Group to discuss San Francisco tree maintenance after young mother paralyzed by falling branch

SAN FRANCISCO (KGO) -- The husband of a woman who was paralyzed by a falling tree branch in San Francisco is asking the city to take better care of its aging trees. A neighborhood group that partners with the city on tree maintenance is meeting on Wednesday night.

The San Francisco Recreation & Parks Department says it has about 150 neighborhood groups that partner with it to take care of the city's parks. But after the horrible accident, you can imagine there's some extra scrutiny at Washington Square Park.

RELATED: Husband says woman struck by falling tree in SF won't walk again

Jian Cong Tan says his family's life went from heaven to hell the day his wife was critically injured. A 100 pound tree branch at Washington Square crashed. Doctors say 36-year-old Ciu Ying Zhou will never walk again.

"She told me she wants to die," said her husband. "I say, 'No, no.'"

City workers are taking stock of the trees in the square.

They say the canary island pine that fell was healthy. That species was pruned in 2013 after a neighborhood organization, Friends of Washington Square, donated $10,000 to Rec & Park.

"Our collaboration with the department has been good," said Ken Maley with Friends of Washington Square. "But we've also learned the department is really stressed with its crew and that means it doesn't have the budget to expand."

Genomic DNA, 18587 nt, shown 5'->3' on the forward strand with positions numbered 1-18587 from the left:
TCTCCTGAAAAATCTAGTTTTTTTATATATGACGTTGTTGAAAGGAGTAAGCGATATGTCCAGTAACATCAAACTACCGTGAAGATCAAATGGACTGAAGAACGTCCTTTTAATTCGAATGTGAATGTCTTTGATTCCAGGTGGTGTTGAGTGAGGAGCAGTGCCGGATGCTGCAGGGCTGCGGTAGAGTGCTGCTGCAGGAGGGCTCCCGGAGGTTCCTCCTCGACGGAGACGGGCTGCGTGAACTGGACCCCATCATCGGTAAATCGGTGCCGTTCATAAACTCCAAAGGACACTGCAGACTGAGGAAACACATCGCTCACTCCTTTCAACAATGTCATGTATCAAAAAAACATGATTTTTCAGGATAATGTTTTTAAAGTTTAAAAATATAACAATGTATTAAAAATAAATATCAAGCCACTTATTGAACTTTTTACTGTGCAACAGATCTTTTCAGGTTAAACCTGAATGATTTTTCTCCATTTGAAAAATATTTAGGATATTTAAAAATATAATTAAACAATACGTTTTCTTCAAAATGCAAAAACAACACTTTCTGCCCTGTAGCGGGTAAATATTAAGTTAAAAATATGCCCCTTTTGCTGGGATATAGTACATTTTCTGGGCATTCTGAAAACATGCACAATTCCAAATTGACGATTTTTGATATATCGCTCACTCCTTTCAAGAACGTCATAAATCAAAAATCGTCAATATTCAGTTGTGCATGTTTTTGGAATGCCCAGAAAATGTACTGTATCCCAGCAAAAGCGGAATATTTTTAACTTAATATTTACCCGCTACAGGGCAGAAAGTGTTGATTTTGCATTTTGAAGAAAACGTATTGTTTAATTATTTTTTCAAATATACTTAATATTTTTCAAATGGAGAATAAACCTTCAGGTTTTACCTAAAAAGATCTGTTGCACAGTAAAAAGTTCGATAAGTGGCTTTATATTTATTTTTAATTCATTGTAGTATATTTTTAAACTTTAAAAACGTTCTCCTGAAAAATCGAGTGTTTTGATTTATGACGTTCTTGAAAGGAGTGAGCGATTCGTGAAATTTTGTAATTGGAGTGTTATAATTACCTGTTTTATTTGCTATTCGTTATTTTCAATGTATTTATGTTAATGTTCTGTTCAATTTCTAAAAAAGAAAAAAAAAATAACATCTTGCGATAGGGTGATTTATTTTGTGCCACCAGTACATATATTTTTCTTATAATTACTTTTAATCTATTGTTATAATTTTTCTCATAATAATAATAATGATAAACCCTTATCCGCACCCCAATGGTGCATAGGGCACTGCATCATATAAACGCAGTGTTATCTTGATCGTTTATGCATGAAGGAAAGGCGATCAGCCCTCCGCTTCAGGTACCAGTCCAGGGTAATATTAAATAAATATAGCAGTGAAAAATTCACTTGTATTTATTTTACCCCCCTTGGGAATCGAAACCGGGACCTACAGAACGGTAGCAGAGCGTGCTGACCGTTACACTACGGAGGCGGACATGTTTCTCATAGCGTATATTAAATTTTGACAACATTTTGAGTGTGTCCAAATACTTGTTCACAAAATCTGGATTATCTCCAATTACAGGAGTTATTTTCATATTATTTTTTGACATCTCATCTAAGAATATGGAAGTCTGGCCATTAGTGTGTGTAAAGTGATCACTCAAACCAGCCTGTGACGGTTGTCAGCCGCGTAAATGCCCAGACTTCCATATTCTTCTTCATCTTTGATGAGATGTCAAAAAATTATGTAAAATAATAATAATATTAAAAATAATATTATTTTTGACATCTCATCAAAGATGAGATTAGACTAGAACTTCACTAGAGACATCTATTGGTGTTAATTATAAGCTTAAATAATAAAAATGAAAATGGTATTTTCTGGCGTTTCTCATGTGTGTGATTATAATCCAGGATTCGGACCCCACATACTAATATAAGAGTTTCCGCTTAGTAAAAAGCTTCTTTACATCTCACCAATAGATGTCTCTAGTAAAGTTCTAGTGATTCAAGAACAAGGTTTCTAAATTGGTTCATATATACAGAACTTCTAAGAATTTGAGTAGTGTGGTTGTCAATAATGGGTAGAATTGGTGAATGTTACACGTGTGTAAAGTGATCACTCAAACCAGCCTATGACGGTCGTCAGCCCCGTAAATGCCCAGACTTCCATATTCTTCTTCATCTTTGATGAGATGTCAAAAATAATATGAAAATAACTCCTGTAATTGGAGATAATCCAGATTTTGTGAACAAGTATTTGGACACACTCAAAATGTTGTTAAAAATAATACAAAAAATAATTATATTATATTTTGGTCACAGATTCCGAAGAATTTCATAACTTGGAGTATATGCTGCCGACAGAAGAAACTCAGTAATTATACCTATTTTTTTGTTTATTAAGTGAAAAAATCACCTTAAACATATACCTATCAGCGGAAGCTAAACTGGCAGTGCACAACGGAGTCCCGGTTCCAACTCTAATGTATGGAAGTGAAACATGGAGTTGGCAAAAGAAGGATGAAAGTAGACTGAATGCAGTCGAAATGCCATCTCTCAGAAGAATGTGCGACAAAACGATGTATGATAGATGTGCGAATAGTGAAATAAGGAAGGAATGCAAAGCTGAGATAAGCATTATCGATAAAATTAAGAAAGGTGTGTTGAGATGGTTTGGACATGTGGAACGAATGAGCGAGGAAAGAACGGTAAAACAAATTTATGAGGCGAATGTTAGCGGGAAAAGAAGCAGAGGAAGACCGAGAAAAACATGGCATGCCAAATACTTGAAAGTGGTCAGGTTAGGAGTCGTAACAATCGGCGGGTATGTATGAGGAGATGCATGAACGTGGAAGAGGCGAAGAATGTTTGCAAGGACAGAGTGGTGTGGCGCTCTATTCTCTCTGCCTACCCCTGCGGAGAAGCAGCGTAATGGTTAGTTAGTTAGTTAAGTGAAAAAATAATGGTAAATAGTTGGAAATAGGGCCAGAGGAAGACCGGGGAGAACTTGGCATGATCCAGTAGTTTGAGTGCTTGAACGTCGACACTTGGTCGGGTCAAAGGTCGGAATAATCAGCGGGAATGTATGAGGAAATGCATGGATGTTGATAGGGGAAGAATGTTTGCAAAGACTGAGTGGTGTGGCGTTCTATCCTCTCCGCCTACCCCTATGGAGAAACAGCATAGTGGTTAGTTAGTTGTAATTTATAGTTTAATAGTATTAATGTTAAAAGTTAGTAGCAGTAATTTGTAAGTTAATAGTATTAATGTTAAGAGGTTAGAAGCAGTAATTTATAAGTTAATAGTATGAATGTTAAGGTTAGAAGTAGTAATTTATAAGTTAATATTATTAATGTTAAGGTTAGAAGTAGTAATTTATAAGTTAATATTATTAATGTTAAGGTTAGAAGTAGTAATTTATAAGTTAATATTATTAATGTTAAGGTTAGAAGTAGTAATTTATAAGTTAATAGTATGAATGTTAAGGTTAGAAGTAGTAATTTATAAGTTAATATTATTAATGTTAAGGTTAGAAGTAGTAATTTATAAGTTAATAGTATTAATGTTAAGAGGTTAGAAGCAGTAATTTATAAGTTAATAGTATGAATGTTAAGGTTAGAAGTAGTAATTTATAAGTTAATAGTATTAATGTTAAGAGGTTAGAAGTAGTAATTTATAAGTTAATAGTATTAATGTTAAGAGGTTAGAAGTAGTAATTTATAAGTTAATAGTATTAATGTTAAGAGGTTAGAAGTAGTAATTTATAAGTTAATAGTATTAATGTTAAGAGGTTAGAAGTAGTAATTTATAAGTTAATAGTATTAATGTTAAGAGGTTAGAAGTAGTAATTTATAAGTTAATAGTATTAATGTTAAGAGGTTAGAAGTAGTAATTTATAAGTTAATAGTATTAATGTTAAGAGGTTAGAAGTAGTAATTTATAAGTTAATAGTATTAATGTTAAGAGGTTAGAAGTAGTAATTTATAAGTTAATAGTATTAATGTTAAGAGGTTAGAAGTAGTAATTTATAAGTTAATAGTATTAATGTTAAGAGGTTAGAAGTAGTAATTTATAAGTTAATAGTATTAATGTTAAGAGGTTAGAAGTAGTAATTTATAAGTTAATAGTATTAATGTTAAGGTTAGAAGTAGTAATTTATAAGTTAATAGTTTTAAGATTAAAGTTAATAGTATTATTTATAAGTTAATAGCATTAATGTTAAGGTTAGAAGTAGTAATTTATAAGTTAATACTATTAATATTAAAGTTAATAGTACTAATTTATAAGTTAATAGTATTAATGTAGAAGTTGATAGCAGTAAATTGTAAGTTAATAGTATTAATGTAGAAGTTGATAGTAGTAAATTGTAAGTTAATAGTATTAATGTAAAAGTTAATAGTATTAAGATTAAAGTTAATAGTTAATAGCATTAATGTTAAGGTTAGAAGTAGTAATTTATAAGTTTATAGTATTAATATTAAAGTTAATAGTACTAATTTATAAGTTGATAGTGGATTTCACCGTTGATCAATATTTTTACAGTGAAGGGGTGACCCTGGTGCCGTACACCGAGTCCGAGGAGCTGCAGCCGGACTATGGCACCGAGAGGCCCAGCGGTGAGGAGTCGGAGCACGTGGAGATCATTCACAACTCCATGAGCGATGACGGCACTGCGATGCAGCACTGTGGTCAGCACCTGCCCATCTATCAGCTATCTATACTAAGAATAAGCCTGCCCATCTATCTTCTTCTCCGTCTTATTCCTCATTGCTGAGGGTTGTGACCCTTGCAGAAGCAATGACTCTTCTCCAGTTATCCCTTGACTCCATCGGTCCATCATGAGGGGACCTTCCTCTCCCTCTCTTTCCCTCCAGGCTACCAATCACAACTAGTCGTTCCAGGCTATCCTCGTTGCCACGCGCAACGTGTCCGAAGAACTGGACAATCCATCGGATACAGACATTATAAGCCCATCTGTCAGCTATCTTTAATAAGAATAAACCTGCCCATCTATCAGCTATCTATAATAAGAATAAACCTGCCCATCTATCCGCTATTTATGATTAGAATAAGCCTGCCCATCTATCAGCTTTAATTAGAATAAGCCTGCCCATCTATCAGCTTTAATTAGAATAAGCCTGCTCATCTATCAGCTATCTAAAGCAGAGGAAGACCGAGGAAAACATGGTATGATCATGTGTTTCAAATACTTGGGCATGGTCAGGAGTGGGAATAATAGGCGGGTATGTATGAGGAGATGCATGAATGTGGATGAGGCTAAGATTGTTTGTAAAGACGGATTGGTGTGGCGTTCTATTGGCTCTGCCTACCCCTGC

Maley says his group developed the first long-term tree maintenance program for the square back in 2008, and will meet Wednesday night to update the strategy. He believes the recent accident has prompted greater attention from the city.

RELATED:Tree branch falls on woman in SF park causing severe injuries

"It's sort of moved us up on the list," he said.

The mayor has visited the victim in the hospital and her husband hopes the city will make tree safety a priority.

"(Make sure) it's just not going to happen again to another family," he said.

Experts say trees should be pruned every 15 years. However, according to a report by the nonprofit Parks Alliance, San Francisco has only enough arborists to prune its 177,000 trees once a century.

A GoFundMe page has been set up for the family. If you'd like to help, click here.
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